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V/A - Choubi Choubi!: Folk and Pop Sounds from Iraq

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Artist: V/A

Album: Choubi Choubi!: Folk and Pop Sounds from Iraq

Label: Sublime Frequencies

Review date: Oct. 9, 2005

Earlier this year, word went out that al-Sumerian television was planning an Iraqi version of the massively popular American Idol program/contest. One could almost hear an exasperated sigh emanate from the more cynical corners of the blogosphere, as many felt such a move was coming at a time when the Iraqi population, whose infrastructure had been radically destroyed in the wake of American efforts at democratization/emancipation, were in need of more substantial (and far more basic) social services and programs. However, as Mark Gergis points out in his liner notes to Choubi Choubi!: Folk and Pop Sounds from Iraq (one of the latest entries to the stellar Sun City Girls-affiliated Sublime Frequencies catalogue), music had always been encouraged in the land of the Baathist regime. Then again, the average American (myself included) probably has little to no clue about the inner cultural workings of Iraq, instead being constantly fed news relating solely to military and political concerns.

This latest compilation, aside from being close to an hour's worth of incredible music, is of fundamental importance as it attempts to provide a wholly different view (i.e. cultural/musical) of a region that is in the news on a daily basis in the context of heartbreak, catastrophe and ongoing violence. Even more significant is the fact that most of these tracks come from the period of Saddam Hussein's reign, thus providing key cultural insight into an epoch about which there is an obvious dearth of non-military and/or apolitical material.

As previously stated, the Baathists encouraged musical production as a means of showcasing the secular nature of their regime. These tracks then become a representation of a highly institutionalized culture machine that existed during a particularly bleak time in Iraq's history (although one that, somewhat paradoxically, viewed the career aspirations of a professional musician as not being very respectable). The main focus here is on the titular "choubi" style of music, described as "a festive, driving rhythmic style that can feature fiddles, double reed instruments, bass, keyboards, and oud over its signature beat." However, that signature beat almost becomes secondary to the frenetic rhythms supplied by a hand drum known as a Khishba. These beats come rapid fire, and when produced electronically tend to resemble (to these ears, at least) the beats present in vintage gabber tracks. The musicianship here is top notch, but sadly most of the performers are left anonymous. Tracks like "Ahl Al Aqil," with it's blistering percussion and sweeping fiddles, and "Choubi Choubi," which features an unknown female voice amidst the choubi gallop, become tantalizing-but difficult-to-place glimpses at a foreign culture.

A few names do manage to survive, however. Souad Abdullah's breathy voice glides overtop a heavy rhythmic stomp on the unnamed closing track. Sajada Al Ubaid's "Ala Honak" blends a vocal improv style known as mawal with choubi to produce a passionate vocal take that sounds haunting in its desperation. The collection also features a couple of forays into Basta style (more typical of Baghdad). On tracks like "Yumma, Al Hilou" and "Ashhad Biannak Hilou," the percussive elements serve their purpose as a rhythmic counterpoint to the more colorful instrumental accompaniment. Also on display here as well are three tracks from Ja'afer Hassan's 1970s Let's Sing Together LP. Although his standard folk rock moves are anomalous in the context of this compilation, as a forerunner of the Iraqi Socialist movement that existed before Saddam Hussein's rise to power, his music provides and intriguing alternative to the direction Iraqi pop sounds would take under Baathist reign.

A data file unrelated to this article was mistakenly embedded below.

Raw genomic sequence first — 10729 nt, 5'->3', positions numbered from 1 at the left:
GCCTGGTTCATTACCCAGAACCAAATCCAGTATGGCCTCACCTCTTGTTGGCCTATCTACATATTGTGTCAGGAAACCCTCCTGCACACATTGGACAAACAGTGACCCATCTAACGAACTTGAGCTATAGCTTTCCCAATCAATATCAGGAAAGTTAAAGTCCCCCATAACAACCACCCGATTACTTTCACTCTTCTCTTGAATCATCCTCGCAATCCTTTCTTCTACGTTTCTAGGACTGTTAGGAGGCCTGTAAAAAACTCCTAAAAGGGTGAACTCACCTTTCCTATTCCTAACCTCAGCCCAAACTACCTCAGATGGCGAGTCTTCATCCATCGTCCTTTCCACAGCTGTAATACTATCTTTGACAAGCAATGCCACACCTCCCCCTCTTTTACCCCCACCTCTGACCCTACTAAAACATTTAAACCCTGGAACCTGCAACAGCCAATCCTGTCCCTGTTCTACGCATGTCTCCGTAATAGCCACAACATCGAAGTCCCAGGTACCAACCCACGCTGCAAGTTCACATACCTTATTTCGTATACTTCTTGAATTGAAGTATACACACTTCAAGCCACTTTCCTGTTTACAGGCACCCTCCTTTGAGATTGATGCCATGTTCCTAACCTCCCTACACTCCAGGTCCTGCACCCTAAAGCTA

Whether an Iraqi attempt at the Idol format will go a ways toward helping to mend a shattered national psyche remains to be seen. It's also nearly impossible to predict what forms of Iraqi musical expression will survive the turmoil, and just how they will play into the rampant cultural commodification that such a show inevitably brings along with it. Choubi Choubi!, then, carries with it an almost elegiac quality of communicating styles of music that may not be heard or created in the same way ever again.

A whole generation of Americans have grown up with very little to associate with Iraq outside of war, sanctions, military industrial complex jargon, and that country's role as an arbiter of American political hegemonic status throughout the world (not to mention as a signifier at home of the success or failure of the War on Terror and the apparent god-given project - in Bush speak - of bringing democracy to the rest of the planet). And even those elements are constantly refracted through an unflinching American lens as we tend to view a war in terms of how it effects our troops, supplies, and public opinions polls as opposed to those we are ostensibly trying to help. Choubi Choubi!: Folk and Pop Sounds from Iraq provides a crucial service in attempting to show a segment of the Iraqi population outside the context of war and in a light that is often sorely lacking in news coverage that speaks of victims, enemies, terrorists/insurgents, and pawns in American political rhetoric. And alongside that, it contains sounds that need to be heard to be believed.

By Michael Crumsho

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